A draft agreement may allow you to control the early stages of talks, but be aware that it also can obstruct agreement in the long run.
Putting a draft on the table may lock parties into bargaining positions prematurely, interfering with a search for common interests and creative options.
Similarly, one of the functions of the early phase of a negotiation is to allow both sides to gather and share as much information as possible about each other; focusing on the draft at the outset is likely to hamper this vital process.
In addition, although corporations may believe their standard-form contracts can be used widely, drafts may turn out to be inapplicable to local conditions or the situation at hand.
Consequently, unyielding insistence on your terms, especially in international deal making, may lead to unsatisfactory results for both sides.
- For example, one American fast food company had language in its master franchise contract requiring the construction of top-quality, snow-proof buildings.
- The company’s refusal to change the wording imposed burdensome costs on its franchise in Melbourne, Australia, a city that does not experience heavy snows.
It’s critical that you review an existing draft carefully before each new negotiation to ensure that its terms are appropriate.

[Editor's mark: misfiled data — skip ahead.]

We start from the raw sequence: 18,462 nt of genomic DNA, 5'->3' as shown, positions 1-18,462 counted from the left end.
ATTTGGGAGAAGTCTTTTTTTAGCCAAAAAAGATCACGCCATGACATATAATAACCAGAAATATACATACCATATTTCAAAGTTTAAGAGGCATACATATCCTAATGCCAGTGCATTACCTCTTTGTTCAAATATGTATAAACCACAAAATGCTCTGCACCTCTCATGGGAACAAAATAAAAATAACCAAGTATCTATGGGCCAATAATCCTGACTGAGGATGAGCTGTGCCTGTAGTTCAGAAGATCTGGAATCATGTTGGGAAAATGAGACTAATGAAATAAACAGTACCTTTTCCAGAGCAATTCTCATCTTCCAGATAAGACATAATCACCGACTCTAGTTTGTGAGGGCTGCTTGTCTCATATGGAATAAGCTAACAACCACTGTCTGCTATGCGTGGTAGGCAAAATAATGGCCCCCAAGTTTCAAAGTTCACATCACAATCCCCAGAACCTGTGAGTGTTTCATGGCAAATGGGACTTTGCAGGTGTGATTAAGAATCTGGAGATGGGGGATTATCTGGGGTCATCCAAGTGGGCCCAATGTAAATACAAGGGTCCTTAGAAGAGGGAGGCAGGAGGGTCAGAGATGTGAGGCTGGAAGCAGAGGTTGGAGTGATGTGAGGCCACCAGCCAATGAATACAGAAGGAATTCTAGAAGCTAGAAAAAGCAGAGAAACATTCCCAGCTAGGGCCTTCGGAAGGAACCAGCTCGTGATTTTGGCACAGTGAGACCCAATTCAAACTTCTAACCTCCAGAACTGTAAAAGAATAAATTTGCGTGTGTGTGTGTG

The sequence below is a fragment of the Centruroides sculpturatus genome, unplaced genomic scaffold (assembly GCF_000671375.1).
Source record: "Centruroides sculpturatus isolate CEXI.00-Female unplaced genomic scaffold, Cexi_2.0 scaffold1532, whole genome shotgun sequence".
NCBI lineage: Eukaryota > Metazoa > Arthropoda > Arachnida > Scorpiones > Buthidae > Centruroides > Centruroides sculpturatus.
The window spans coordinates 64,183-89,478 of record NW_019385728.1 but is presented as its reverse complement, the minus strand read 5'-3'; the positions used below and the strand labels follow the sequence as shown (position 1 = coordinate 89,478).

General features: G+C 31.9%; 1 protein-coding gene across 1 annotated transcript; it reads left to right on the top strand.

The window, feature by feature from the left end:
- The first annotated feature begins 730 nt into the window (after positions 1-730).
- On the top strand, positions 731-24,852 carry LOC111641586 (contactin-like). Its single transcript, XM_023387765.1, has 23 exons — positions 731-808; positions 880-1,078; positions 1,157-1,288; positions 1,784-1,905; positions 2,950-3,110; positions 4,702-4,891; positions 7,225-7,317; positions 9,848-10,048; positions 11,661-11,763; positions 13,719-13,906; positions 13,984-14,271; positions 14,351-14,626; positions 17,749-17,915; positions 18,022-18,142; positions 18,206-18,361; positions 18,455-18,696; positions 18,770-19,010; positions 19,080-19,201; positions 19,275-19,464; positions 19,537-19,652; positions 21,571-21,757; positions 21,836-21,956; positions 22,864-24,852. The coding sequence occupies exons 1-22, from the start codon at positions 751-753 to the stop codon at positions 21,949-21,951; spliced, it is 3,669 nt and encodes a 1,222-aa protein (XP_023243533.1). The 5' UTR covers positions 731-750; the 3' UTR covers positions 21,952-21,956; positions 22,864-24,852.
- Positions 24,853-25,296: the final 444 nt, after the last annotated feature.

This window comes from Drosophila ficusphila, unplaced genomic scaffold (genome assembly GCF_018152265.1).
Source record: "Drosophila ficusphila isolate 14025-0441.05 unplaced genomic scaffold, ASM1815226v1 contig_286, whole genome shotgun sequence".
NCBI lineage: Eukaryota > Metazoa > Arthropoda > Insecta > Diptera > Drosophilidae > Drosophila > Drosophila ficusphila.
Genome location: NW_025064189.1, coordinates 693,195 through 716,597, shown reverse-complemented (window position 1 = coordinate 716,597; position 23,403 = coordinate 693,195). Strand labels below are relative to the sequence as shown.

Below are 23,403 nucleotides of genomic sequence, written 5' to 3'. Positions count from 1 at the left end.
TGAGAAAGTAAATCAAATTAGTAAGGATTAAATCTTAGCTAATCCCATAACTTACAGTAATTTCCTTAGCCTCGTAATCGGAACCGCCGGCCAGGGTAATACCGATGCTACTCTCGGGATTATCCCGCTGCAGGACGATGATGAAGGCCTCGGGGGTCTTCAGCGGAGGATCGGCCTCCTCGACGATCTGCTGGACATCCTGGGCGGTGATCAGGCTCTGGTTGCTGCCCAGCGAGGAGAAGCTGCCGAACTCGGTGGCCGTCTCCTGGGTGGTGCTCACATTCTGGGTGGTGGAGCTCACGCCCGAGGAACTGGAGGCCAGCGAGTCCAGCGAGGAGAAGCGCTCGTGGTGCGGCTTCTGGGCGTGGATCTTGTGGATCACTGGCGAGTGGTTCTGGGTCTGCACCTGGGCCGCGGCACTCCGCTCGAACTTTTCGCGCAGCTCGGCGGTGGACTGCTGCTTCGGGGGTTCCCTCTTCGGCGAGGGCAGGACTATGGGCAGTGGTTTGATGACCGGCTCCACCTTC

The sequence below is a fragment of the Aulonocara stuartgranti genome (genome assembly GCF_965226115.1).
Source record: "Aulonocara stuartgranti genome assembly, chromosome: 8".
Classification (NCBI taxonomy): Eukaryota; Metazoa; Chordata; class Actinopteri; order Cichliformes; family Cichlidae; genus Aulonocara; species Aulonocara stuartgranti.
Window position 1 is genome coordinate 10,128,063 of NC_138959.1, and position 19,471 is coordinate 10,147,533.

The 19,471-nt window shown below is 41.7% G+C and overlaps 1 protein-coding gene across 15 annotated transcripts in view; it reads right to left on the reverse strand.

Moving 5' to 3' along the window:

Finally, note that the party introducing the draft is usually in a superior bargaining position.
Consequently, the weaker party may view the presentation of a draft as an arrogant power play. At the very least, instilling suspicion and hostility in your counterpart will prolong talks and inhibit the development of a successful working relationship.
These risks suggest that although writing a draft may be an important aspect of negotiation preparation, you should not automatically introduce the document as an opening gambit.
- Instead, carefully analyze each situation to determine the appropriate moment to present your draft during the negotiation process, if at all – and recognize that inflexible insistence on the draft’s terms could derail any chance of agreement.
Related Business Negotiations Article: Real World Negotiations Examples: Bargaining for a New Car – Learn the negotiating skills and negotiation tactics behind haggling for a new car and find out what negotiation research says about gender and new car negotiations.
Originally published April 2013.